gratuitous

adjective
gra·​tu·​i·​tous | \ grə-ˈtü-ə-təs How to pronounce gratuitous (audio) , -ˈtyü- \

Definition of gratuitous

1 : not called for by the circumstances : not necessary, appropriate, or justified : unwarranted a gratuitous insult a gratuitous assumption a movie criticized for gratuitous violence
2a : given unearned or without recompense We mistake the gratuitous blessings of Heaven for the fruits of our own industry.— Roger L'Estrange
b : costing nothing : free It was printed in France at the author's expense, for gratuitous distribution to educators and others.Current Biography
c law : not involving a return benefit, compensation, or consideration has gratuitous permission to pass over private land

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Other Words from gratuitous

gratuitously adverb
gratuitousness noun

These Gratuitous Facts Are Free

Like gratitude, grace, and congratulate, gratuitous is a descendant of the Latin word gratus, which means "pleasing" or "grateful." When gratuitous was first used in the middle of the 17th century, it meant "free" or "given without return benefit or compensation." The extended meaning "done without good reason" or "unwarranted" came about just a few decades later, perhaps from the belief held by some people that one should not give something without getting something in return. Today, that extended meaning is the more common sense, often used in such phrases as "a gratuitous insult" or to describe elements of a story that are not relevant to the plot.

Examples of gratuitous in a Sentence

The film was criticized for its gratuitous violence. they will throw in a gratuitous box of chocolates when you spend $30 or more in their shop
Recent Examples on the Web Still, the irreverence of Jim Carrey's live-action movie (a little of which goes a long way) loomed larger than the wonderful economy of the Chuck Jones animated special, which might explain a gratuitous flatulence gag. Brian Lowry, CNN, "'Dr. Seuss' The Grinch Musical' puts the humbug in the holidays," 10 Dec. 2020 Her colleagues say Johnson leads by example, sets the bar incredibly high, doesn’t offer gratuitous praise, listens and accepts feedback. Cheryl Hall, Dallas News, "Fidelity’s Abby Johnson is rich, powerful — and largely unknown," 13 Dec. 2020 All that pregame chatter about his standout camp seemed like gratuitous fluff. Chris Fedor, cleveland, "How Isaac Okoro’s conversation with J.B. Bickerstaff helped calm early jitters and sparked a majestic fourth quarter turnaround," 13 Dec. 2020 Even as most observers believe that the H-1B visa programme needs to be updated, this sudden action to overhaul it was gratuitous. Ananya Bhattacharya, Quartz India, "A US federal judge has thwarted Trump’s biggest attempt to stifle the H-1B visa," 2 Dec. 2020 Many cannot shake the image—or, for some of the older generation, the personal memories—of the poverty and gratuitous brutality of Mao Zedong’s China. Barbara Demick, The New York Review of Books, "China’s Clampdown on Hong Kong," 3 Nov. 2020 Taking away someone’s right to vote on top of that just seems gratuitous. Danielle Allen, Harper's Magazine, "What’s in a Vote?," 27 Oct. 2020 Following a group of co-eds targeted by a drill-wielding maniac during a sleepover, the movie has all the standard gratuitous nudity and absurd gore, but ends triumphantly when the surviving ladies band together to take their attacker down. David Sims, The Atlantic, "Horror Movies Are for Everyone," 19 Oct. 2020 And yet, there’s a political contingent that astonishingly still seems to find any assessment of scarcity gratuitous. J.c. Pan, The New Republic, "The Devastatingly Low Bar of “Official” Poverty," 15 Oct. 2020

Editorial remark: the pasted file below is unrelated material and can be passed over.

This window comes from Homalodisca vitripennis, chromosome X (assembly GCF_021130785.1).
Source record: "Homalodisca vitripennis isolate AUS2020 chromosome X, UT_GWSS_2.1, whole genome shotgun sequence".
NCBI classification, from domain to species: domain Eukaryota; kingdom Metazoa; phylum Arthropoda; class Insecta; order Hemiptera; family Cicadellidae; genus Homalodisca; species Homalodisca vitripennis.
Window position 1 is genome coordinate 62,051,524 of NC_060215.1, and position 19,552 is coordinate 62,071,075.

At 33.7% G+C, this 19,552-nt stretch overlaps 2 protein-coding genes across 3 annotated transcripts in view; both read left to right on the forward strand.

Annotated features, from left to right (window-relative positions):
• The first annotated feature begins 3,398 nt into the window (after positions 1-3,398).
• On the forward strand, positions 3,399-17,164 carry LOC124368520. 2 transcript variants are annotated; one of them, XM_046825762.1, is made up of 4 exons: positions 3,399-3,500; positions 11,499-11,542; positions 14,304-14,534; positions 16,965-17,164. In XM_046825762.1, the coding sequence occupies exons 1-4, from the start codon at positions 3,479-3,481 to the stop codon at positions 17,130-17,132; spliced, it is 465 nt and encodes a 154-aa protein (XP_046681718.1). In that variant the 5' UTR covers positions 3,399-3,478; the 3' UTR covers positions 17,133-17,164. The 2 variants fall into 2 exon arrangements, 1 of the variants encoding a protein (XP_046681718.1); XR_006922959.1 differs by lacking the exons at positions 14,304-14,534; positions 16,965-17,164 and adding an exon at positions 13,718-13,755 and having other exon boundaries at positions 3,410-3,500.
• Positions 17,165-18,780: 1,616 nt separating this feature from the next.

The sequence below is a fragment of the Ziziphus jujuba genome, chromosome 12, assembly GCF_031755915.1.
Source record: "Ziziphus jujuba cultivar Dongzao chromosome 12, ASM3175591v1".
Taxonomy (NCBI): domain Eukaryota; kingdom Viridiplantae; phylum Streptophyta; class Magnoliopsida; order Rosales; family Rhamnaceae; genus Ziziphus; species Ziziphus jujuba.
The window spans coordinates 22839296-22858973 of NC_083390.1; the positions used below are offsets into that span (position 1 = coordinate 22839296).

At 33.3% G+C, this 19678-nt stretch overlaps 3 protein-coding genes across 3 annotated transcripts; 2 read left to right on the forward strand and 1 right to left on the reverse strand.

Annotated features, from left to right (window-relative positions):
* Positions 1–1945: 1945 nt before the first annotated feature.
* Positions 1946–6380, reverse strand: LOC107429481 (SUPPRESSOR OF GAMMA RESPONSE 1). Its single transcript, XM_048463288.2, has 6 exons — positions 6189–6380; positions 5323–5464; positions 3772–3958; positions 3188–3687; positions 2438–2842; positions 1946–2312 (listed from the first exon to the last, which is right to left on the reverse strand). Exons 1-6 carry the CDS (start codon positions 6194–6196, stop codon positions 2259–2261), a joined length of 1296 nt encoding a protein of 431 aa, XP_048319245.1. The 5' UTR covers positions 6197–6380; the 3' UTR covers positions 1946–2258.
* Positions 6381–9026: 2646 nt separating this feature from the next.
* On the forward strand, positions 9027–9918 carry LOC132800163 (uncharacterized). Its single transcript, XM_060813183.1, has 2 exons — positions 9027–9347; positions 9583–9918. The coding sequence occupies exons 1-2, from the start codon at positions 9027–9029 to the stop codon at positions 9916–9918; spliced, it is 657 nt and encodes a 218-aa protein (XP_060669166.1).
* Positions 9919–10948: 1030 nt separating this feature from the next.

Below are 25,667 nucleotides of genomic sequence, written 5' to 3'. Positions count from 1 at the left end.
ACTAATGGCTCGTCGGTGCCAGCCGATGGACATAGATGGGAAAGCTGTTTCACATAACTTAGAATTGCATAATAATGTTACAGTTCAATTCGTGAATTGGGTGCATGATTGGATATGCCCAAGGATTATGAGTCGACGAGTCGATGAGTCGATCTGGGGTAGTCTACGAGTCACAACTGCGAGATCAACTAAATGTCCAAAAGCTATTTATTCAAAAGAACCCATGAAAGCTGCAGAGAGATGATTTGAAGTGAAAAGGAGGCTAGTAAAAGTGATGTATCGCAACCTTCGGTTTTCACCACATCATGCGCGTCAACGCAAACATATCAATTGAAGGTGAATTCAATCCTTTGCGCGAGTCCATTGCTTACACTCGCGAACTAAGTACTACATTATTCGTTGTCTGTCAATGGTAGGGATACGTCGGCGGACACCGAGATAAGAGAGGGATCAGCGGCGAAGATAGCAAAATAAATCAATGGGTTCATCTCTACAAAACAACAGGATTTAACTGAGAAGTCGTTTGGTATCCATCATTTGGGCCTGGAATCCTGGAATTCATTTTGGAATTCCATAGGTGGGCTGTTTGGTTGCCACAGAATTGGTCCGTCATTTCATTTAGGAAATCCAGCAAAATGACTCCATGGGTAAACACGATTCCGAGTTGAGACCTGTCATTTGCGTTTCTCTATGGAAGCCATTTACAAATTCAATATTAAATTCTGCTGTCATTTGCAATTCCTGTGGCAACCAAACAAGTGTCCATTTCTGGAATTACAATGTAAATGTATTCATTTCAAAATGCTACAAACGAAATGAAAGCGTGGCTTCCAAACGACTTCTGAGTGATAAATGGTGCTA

These example sentences are selected automatically from various online news sources to reflect current usage of the word 'gratuitous.' Views expressed in the examples do not represent the opinion of Merriam-Webster or its editors. Send us feedback.

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First Known Use of gratuitous

1617, in the meaning defined at sense 2a

History and Etymology for gratuitous

Latin gratuitus, from gratus grateful

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Time Traveler for gratuitous

Time Traveler

The first known use of gratuitous was in 1617

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Last Updated

16 Jan 2021

Cite this Entry

“Gratuitous.” Merriam-Webster.com Dictionary, Merriam-Webster, https://www.merriam-webster.com/dictionary/gratuitous. Accessed 22 Jan. 2021.

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More Definitions for gratuitous

gratuitous

adjective
How to pronounce gratuitous (audio)

English Language Learners Definition of gratuitous

formal : not necessary or appropriate

gratuitous

adjective
gra·​tu·​i·​tous | \ grə-ˈtü-ə-təs, -ˈtyü- How to pronounce gratuitous (audio) \

Legal Definition of gratuitous

: not involving a return benefit, compensation, or consideration — compare onerous

Other Words from gratuitous

gratuitously adverb

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